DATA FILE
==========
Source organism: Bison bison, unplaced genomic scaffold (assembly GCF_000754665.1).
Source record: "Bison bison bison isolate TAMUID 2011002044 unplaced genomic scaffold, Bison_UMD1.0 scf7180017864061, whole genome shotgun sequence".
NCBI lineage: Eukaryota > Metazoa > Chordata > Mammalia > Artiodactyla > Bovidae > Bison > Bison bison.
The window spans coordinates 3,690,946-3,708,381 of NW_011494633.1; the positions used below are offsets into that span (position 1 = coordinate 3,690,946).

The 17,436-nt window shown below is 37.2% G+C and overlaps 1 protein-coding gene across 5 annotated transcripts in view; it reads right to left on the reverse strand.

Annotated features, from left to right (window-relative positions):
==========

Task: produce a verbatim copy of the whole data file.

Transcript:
Source organism: Bison bison, unplaced genomic scaffold (assembly GCF_000754665.1).
Source record: "Bison bison bison isolate TAMUID 2011002044 unplaced genomic scaffold, Bison_UMD1.0 scf7180017864061, whole genome shotgun sequence".
NCBI lineage: Eukaryota > Metazoa > Chordata > Mammalia > Artiodactyla > Bovidae > Bison > Bison bison.
The window spans coordinates 3,690,946-3,708,381 of NW_011494633.1; the positions used below are offsets into that span (position 1 = coordinate 3,690,946).

The 17,436-nt window shown below is 37.2% G+C and overlaps 1 protein-coding gene across 5 annotated transcripts in view; it reads right to left on the reverse strand.

Annotated features, from left to right (window-relative positions):